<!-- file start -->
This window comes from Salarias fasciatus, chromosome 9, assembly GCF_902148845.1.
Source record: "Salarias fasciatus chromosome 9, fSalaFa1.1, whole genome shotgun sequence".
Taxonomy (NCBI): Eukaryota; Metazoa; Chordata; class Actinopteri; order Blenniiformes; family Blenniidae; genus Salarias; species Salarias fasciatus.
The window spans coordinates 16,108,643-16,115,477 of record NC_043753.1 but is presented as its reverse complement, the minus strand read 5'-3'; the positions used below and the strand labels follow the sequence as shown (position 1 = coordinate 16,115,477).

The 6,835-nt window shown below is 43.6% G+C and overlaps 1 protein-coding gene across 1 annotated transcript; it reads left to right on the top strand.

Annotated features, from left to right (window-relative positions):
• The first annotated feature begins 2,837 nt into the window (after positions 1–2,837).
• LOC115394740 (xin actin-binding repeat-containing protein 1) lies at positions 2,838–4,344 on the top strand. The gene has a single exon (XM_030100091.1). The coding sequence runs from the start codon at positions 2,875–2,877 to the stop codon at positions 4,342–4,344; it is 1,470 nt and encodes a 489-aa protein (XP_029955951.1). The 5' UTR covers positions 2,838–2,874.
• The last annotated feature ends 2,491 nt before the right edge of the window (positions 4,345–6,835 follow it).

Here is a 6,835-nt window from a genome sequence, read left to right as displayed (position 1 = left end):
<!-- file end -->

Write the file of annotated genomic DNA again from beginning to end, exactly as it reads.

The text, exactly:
This window comes from Salarias fasciatus, chromosome 9, assembly GCF_902148845.1.
Source record: "Salarias fasciatus chromosome 9, fSalaFa1.1, whole genome shotgun sequence".
Taxonomy (NCBI): Eukaryota; Metazoa; Chordata; class Actinopteri; order Blenniiformes; family Blenniidae; genus Salarias; species Salarias fasciatus.
The window spans coordinates 16,108,643-16,115,477 of record NC_043753.1 but is presented as its reverse complement, the minus strand read 5'-3'; the positions used below and the strand labels follow the sequence as shown (position 1 = coordinate 16,115,477).

The 6,835-nt window shown below is 43.6% G+C and overlaps 1 protein-coding gene across 1 annotated transcript; it reads left to right on the top strand.

Annotated features, from left to right (window-relative positions):
• The first annotated feature begins 2,837 nt into the window (after positions 1–2,837).
• LOC115394740 (xin actin-binding repeat-containing protein 1) lies at positions 2,838–4,344 on the top strand. The gene has a single exon (XM_030100091.1). The coding sequence runs from the start codon at positions 2,875–2,877 to the stop codon at positions 4,342–4,344; it is 1,470 nt and encodes a 489-aa protein (XP_029955951.1). The 5' UTR covers positions 2,838–2,874.
• The last annotated feature ends 2,491 nt before the right edge of the window (positions 4,345–6,835 follow it).

Here is a 6,835-nt window from a genome sequence, read left to right as displayed (position 1 = left end):